Want a backyard you can be proud to show off? With a little creativity, a backyard landscape can be a lot more than some grass and a swing set. Take a look at these uncommon backyard landscaping ideas to get some ideas for your own home.
Landscaping doesn’t have to be all about color. Plants with touchable textures add another element to the gardening experience and are especially good for curious young children and the visually impaired. Once you start looking, you’ll be surprised at how many touchable plants there are.
Some favorites are papery plants like money plant (Lunaria annua) and Statice (Limonium latifolium), plants with fuzzy leaves like woolly thyme (Thymus praecox), Horehound (Marrubium spp.) and Lamb’s ear, and feathery plants like astilbe (Astilbe spp.) and dill (Anethum graveolens). Plant them next to walkways and seating areas to make them even more inviting.
If you’re looking for very low-maintanence backyard landscaping idea, a Zen-style garden may be for you. Creating a true Zen garden would require an understanding of Zen philosophy, but you can easily reproduce the design of these meditation gardens.
A Zen garden is a dry landscape garden in which the elements of nature are represented by a composition of sand or moss, gravel, stone and rock. Plants are limited to small evergreen trees, ground-level greenery, and a few modest flowers. Many Zen gardens also include raked gravel, but this is the only element that’s designed to replicate nature.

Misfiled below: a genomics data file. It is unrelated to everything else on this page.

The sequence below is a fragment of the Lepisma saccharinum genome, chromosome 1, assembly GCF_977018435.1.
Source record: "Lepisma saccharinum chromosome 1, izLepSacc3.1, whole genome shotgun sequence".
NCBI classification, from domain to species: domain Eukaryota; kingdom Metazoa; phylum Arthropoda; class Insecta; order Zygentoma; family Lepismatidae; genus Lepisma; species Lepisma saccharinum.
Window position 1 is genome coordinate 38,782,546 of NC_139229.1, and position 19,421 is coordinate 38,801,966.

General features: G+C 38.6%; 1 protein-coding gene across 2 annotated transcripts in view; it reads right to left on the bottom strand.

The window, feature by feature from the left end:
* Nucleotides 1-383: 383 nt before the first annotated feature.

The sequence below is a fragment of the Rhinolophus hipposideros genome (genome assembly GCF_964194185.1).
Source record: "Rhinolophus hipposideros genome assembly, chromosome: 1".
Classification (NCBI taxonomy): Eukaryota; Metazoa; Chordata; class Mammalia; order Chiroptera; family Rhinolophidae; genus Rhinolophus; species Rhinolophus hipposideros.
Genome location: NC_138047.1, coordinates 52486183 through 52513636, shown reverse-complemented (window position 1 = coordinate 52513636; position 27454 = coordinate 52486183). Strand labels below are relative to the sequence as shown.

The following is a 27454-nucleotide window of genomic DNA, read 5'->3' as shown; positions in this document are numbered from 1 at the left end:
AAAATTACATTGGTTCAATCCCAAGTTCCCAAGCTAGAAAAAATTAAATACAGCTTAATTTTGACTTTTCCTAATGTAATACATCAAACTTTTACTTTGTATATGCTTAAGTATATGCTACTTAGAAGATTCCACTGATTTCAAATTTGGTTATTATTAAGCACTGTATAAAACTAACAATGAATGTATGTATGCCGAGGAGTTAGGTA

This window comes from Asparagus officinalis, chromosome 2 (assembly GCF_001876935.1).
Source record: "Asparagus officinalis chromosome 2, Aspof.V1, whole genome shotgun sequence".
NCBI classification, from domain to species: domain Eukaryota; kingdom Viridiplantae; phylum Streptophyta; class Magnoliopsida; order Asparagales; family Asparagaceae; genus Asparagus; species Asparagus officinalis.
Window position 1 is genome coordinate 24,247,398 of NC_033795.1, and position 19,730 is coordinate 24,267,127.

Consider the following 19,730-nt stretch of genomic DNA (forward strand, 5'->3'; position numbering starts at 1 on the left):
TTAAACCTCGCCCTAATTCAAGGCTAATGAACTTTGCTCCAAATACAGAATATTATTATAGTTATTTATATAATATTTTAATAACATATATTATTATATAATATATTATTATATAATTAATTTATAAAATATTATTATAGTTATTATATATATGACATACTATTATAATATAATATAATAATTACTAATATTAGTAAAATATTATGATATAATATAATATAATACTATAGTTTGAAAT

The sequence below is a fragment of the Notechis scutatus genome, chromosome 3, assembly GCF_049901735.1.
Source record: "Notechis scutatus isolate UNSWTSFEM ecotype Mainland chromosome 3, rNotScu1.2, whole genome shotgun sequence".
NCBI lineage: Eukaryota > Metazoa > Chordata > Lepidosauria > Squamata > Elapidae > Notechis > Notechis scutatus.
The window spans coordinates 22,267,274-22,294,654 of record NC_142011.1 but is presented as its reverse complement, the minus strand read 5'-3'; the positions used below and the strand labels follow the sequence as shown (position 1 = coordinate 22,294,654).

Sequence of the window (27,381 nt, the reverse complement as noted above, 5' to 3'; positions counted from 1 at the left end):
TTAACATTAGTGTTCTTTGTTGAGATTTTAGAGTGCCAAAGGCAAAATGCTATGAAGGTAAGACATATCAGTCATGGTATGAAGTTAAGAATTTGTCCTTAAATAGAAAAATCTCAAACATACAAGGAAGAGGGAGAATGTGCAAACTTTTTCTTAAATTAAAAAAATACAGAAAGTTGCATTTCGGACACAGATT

Flowers aren’t the only things that can bring color to your backyard. A foliage garden is a low-maintenance backyard landscaping idea that provides as much show as any flower garden. Plants with foliage in rich wine red, golden yellow, cool blue, and silvery gray can fill the landscape with color all year round. Look for plants that provide not only color, but interesting textures and shapes, too.
Want to squeeze a big garden into a small backyard? With a little organization, it can be done. Choose trailing, climbing, and container-friendly plants to create a space-saving vertical garden. Using baskets, window boxes, and pots filled with trailing plants is one of the easiest ways to do this.
For a unique way to organize pots, try one of the upright plant-holder poles that use hooks to hold up to nine pots in a straight-up row with each pot angled differently to add interest. Raised beds and terraces are another vertical option. These make it easy to improve your soil in limited areas and, if sturdily build, provide seating, too.
If you’ve got a garden wall, besides training climbing plants on it, you can attach hooks or brackets to hang baskets, plant small flowers in cracks between stones, or add a wall-mounted fountain or other decor.